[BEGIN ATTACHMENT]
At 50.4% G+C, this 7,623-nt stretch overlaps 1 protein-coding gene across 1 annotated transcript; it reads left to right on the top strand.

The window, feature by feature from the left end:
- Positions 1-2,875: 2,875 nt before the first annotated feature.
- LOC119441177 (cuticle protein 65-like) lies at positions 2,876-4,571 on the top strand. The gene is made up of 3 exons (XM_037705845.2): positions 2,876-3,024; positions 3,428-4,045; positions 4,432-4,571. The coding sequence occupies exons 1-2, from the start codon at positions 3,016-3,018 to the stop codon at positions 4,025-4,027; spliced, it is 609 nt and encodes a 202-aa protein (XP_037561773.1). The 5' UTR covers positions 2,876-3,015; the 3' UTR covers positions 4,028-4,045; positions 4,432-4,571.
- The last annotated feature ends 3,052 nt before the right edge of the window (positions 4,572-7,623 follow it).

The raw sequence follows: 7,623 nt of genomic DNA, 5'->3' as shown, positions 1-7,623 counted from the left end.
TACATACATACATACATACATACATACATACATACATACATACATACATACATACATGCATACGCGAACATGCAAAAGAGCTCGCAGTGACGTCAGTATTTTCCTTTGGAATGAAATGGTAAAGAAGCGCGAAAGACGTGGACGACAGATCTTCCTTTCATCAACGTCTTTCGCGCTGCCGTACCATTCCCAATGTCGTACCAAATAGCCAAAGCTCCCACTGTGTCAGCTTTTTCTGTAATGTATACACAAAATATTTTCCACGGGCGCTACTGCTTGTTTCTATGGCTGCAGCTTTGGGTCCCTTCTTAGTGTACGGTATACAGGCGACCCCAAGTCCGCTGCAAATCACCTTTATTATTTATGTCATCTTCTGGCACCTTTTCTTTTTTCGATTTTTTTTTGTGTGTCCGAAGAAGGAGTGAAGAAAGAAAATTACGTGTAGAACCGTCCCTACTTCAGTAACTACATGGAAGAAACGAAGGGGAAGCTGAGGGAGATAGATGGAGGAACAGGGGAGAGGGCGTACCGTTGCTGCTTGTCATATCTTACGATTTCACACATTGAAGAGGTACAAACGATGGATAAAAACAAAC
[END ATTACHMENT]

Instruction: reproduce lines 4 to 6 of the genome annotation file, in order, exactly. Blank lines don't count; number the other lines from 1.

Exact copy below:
- LOC119441177 (cuticle protein 65-like) lies at positions 2,876-4,571 on the top strand. The gene is made up of 3 exons (XM_037705845.2): positions 2,876-3,024; positions 3,428-4,045; positions 4,432-4,571. The coding sequence occupies exons 1-2, from the start codon at positions 3,016-3,018 to the stop codon at positions 4,025-4,027; spliced, it is 609 nt and encodes a 202-aa protein (XP_037561773.1). The 5' UTR covers positions 2,876-3,015; the 3' UTR covers positions 4,028-4,045; positions 4,432-4,571.
- The last annotated feature ends 3,052 nt before the right edge of the window (positions 4,572-7,623 follow it).

The raw sequence follows: 7,623 nt of genomic DNA, 5'->3' as shown, positions 1-7,623 counted from the left end.